Why Microsoft’s $26bn purchase of LinkedIn makes perfect sense

In the company’s biggest ever deal, Microsoft is about to buy LinkedIn for a staggering $26bn. By connecting itself with LinkedIn’s network of 433 million professionals, Microsoft could soon see a surge in sales, marketing and recruiting services

  • By Harriet King | Friday, June 17th, 2016

Microsoft's CEO Satya Nadella is not balked by the size of the deal to buy LinkedIn

Although hugely expensive, Microsoft’s deal to buy LinkedIn could prove a shrewd move, due to LinkedIn’s growing network. The two companies share a closely aligned motive – to connect professionals and improve business processes – making them a natural fit.

LinkedIn is the world’s largest and most valuable professional network, constantly growing and adapting to its users. Over the past year, the company has launched a new version of its app, enhanced the LinkedIn newsfeed to deliver better business insights, acquired a leading online learning platform, and rolled out a new version of its recruiter product to enterprise customers.

Microsoft wants to turn LinkedIn profiles into a central identity, and the newsfeed into an intelligent stream of data that will connect professionals through meetings, notes, and email activity.

Evidently, the company has decided to buy LinkedIn at its height, and while it does not have the best history with acquisitions, this deal differs for many reasons. Firstly, LinkedIn users are essentially Microsoft’s core demographic; they have access to data and business relations that could benefit Microsoft’s networking. They are also ideal customers for Microsoft due to the nature of their work; the majority use Microsoft software, including Office and Windows, on a regular basis, and therefore will be familiar with the company’s identity.

Additionally, the multinational technology company has a diverse range of technologies, including its Cortana artificial intelligence service, which can add new capabilities to LinkedIn. It also own platforms such as Outlook, and partially owns Skype; both of which interrelate with the world of business networking.

Mutual benefit
LinkedIn could also boost Microsoft’s customer relationship management (CRM) software, used to identify and track sales leads. LinkedIn already has its own CRM-type product – LinkedIn Sales Navigator – which has a data network and reach that would appeal to any CRM company.

Microsoft CEO, Satya Nadella, believes the deal brings together the world’s leading professional cloud with the worlds leading professional network. “Along with the new growth in our Office 365 Commercial and Dynamics businesses, this deal is key to our bold ambition to reinvent productivity and business processes”, he said in a memo to staff.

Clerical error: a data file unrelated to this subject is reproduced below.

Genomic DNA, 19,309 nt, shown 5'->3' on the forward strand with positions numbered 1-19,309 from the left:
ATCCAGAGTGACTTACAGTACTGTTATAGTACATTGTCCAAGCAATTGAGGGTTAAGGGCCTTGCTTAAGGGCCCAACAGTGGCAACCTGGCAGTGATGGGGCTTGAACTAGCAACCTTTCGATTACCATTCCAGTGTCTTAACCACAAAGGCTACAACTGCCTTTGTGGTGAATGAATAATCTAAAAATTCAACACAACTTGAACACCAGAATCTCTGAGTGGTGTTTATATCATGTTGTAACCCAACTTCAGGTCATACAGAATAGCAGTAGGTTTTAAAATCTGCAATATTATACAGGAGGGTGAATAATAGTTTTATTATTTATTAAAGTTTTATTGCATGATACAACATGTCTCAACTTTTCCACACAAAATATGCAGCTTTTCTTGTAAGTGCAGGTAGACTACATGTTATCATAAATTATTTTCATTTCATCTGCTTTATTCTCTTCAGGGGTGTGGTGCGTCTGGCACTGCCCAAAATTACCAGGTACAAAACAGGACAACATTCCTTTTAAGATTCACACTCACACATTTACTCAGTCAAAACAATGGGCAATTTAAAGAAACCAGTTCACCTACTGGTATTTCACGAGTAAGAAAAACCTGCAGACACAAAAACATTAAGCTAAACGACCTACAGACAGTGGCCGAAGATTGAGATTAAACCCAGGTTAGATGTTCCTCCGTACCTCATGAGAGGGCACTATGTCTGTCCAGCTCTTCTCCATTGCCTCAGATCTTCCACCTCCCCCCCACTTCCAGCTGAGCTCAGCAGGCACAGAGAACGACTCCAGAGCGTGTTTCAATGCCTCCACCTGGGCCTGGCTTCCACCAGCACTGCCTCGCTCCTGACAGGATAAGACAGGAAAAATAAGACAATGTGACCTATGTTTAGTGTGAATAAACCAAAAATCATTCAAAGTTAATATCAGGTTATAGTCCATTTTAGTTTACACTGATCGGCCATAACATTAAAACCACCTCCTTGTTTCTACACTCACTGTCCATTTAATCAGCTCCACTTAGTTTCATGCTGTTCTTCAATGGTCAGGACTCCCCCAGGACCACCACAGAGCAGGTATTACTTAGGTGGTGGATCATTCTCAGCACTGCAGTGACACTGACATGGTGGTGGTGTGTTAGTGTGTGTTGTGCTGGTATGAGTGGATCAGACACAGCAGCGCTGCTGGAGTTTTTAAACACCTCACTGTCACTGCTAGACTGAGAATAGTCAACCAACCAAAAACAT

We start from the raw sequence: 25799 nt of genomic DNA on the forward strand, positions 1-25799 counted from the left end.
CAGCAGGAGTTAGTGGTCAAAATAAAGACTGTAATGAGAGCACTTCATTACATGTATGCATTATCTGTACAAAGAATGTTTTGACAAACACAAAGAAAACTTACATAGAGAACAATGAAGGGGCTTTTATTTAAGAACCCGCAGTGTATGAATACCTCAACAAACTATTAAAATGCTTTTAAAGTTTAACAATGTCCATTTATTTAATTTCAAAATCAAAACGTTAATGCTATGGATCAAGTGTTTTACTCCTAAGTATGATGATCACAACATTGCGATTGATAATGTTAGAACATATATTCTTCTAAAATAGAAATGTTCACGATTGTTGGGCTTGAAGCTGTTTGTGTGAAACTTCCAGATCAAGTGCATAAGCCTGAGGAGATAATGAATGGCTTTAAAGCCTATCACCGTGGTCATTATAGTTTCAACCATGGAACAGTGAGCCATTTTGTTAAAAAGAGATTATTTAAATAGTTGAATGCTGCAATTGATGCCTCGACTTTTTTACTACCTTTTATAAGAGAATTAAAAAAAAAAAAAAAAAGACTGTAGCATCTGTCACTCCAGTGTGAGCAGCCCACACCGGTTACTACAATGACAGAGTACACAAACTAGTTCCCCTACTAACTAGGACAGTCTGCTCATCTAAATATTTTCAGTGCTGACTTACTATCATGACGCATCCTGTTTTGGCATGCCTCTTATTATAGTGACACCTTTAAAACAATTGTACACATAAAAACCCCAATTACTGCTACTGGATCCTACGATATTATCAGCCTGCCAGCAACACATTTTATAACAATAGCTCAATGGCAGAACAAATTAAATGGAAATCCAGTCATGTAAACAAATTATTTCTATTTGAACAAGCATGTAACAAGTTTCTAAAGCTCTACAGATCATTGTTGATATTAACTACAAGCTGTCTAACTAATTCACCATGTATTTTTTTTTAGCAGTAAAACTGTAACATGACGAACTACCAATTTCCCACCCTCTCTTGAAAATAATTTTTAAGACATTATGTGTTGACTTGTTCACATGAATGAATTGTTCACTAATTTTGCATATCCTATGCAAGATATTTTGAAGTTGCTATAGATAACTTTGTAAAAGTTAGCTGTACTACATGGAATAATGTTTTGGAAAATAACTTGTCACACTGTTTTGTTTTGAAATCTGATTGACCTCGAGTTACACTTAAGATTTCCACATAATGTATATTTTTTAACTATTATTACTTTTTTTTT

“Think about it: how people find jobs, build skills, sell, market, get work done and ultimately find success requires a connected professional world. It requires a vibrant network that brings together a professional’s information in LinkedIn’s public network with the information in Office 365 and Dynamics.”

The staggering sum of $26bn in cash makes this the priciest deal yet for the software giant, equating to $60 per LinkedIn user. Microsoft will pay $196 a share – a premium of almost 50% on the recent closing share price.

However, the expense doesn’t seem as shocking when compared to similar M&A deals in the past, such as Time Warner and AOL, which was priced at $165bn, and Mannesmann and Vodafone at $180bn.

Purchase specifics
In terms of meeting customer demands, the integration of LinkedIn’s profile data into Office 365 would allow users to keep up to date with information in their email and other communication apps – as it would be more visible to friends and colleagues. The integration would also make the data more accessible to anyone who wants to know more about a professional’s background or experience.

The amalgamation of Microsoft and LinkedIn means the company stands a better chance against competitors, such as Facebook and Google, who have also shown interest recently in building a professional network.

Under the terms of the acquisition, LinkedIn will retain its “distinct brand, culture and independence”. Jeff Wiener will remain CEO of the company – reporting to Satya Nadella, CEO of Microsoft. Reid Hoffman, Chairman, co-founder and controlling shareholder of LinkedIn, and Wiener both fully support the transaction, according to Microsoft’s PR release. The deal is expected to be completed this calendar year.

It makes perfect sense for the professional networking world to be incorporated with a multinational technology and productivity software company. Provided sales and revenue are maintained for both, there are very few disadvantages to the acquisition and the opportunities for users of both companies are endless.